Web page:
Competition authority investigates claims against cement and steel producers

Waleed Khalil Rasromani
7 Min Read

CAIRO: The recently-established Egyptian Competition Authority will begin investigating whether cement and steel producers have violated anti-trust laws.

The authority announced its intention to launch an investigation this week in response to a referral from Minister of Trade and Industry Rachid Mohamed Rachid, but the latest actions by the government have not come soon enough for many observers and market participants.

I think this decision was necessary a long time ago, says opposition member of parliament Mustafa Bakry. Many groups have complained about the increase in prices.

The domestic steel market has been dominated by El-Ezz Steel Rebars, owned by businessman and politician Ahmed Ezz.

Ezz is believed to be a close associate of Gamal Mubarak, head of the ruling National Democratic Party s (NDP) influential Policy Secretariat and son of President Hosni Mubarak.

There is definitely a fundamental power in the market represented by Ahmed Ezz causing market prices to be high, says Bakry.

Ezz himself is a senior member of the NDP. He was appointed as the party s secretary for organizational affairs earlier this year and he chairs the planning and budget committee of the People s Assembly.

Some officials, including Minister of Investment Mahmoud Mohieddin, believe that Ezz s dominance of the steel market does not constitute a monopoly because local buyers have unrestricted access to the international market.

However, the international market may not be easily accessible despite the absence of any legal restrictions.

On the one hand, the fact is that someone has major production facilities. On the other, there are no barriers on imports … Nevertheless logistical barriers to importation when demand-supply gaps develop could in effect hinder importation in practice, says Yasser Ibrahim, an analyst at HC Brokerage.

In addition to logistical obstacles, the high startup costs of steel production make it difficult for new players to enter the market.

It’s the nature of the industry that it requires substantial initial investment. People aren t willing to invest and this may be considered a barrier. There is also slight overcapacity [and] this discourages people from investing, says Ibrahim.

The situation with cement is different. Rather than being dominated by a single producer, the cement market is controlled by 11 companies that coordinate production.

In 2003, the nation s main cement providers concluded an agreement to divide the market relative to each company s production capacity and investment costs and in accordance with the geographical location of operations. The agreement also set a minimum and maximum selling price.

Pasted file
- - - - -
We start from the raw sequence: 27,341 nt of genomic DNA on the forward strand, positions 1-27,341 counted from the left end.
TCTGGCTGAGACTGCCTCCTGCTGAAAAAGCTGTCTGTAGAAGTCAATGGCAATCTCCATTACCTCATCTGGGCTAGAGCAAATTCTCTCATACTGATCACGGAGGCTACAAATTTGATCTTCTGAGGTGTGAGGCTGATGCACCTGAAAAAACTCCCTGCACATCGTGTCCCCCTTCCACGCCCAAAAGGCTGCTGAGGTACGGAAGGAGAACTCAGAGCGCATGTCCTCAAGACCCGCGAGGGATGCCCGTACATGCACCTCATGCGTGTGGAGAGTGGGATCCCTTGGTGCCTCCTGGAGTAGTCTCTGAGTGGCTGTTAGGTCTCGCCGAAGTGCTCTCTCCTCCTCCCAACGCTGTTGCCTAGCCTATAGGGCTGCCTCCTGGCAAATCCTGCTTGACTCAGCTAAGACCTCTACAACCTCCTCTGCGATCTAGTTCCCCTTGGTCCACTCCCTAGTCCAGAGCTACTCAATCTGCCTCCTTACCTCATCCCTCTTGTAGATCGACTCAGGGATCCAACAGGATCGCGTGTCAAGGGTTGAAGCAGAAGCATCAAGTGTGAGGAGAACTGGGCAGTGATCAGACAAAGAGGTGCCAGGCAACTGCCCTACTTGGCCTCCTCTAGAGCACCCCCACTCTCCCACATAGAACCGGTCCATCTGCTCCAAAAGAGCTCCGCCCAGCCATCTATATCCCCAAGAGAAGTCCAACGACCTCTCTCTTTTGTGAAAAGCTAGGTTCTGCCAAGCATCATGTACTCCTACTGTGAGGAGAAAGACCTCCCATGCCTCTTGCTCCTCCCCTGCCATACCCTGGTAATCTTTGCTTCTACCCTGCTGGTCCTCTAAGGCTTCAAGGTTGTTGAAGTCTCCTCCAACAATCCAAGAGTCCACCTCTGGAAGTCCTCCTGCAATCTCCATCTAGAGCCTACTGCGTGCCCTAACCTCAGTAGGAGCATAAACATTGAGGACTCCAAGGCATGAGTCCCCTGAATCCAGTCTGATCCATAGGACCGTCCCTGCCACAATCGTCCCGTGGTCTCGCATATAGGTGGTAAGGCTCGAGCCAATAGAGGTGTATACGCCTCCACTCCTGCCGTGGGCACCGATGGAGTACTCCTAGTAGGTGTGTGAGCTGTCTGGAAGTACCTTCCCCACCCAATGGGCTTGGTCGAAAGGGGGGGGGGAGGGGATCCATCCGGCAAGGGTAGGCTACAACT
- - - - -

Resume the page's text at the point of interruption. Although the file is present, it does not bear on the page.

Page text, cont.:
This effectively created a cartel, but whether the business practices of cement producers should be considered anti-competitive under the law is subject to debate.

Our view is that the law is subject to varying interpretations. We can consider cement companies monopolistic because they are operating in a cartel and controlling local selling prices … however, on the other hand, cement imports are not banned and hence cement can be subject to the same treatment as El-Ezz Steel Rebars, says HC Brokerage in its latest cement sector report.

The cement sector was privatized in 1999, when a number of foreign investors, primarily from Italy and Palestine, bought major stakes in former state-owned companies.

Bakry says that the privatization process resulted in higher cement prices in contradiction to its objective, and that the prices of cement and steel have reached a level that jeopardizes the Egyptian economy.

The private sector has increased prices in a manner that has threatened the construction and real estate market in Egypt, says Bakry.

Domestic steel prices have increased almost three-fold since 2003, but this increase is in line with global trends resulting in comparable domestic and foreign prices.

Domestic prices are linked to the international market. There is a minor discrepancy between international and domestic prices but it is not substantial, because if it were buyers would instead import from the international market, says Ibrahim.

Meanwhile, the price of cement in Egypt is nearly 30 percent below the international market.

However, notwithstanding the comparisons with international prices, the cost of production for both steel and cement are much lower in Egypt than elsewhere.

Our cost of labor is nearly one-thirtieth that of Europe … and the government sells the raw material [for cement] at token prices, says economist Ahmed El-Naggar of the Al-Ahram Center for Political and Strategic Studies. There is therefore no justification for the current level of prices. For steel, a portion of the raw material is imported, but El-Naggar still believes that the price of steel is unreasonable high.

Prices should be proportionate to the cost of production, says El-Naggar.

Many consumers, businesses, economists and politicians have been complaining about the high cost of construction materials for some time.

While such costs have been on the rise as a result of the global economic recovery and high international demand, domestic prices do not reflect domestic conditions and producers are doubtlessly benefiting from this inconsistency.

The competition authority will be responsible for determining whether this gain is being achieved at the expense of consumers, and this case will be the first real test of the competition law and of the authority.

But Bakry remains pessimistic.

I am not enthusiastic. I think this was done only in response to public opinion and the majority of those involved have significant political influence, says Bakry.

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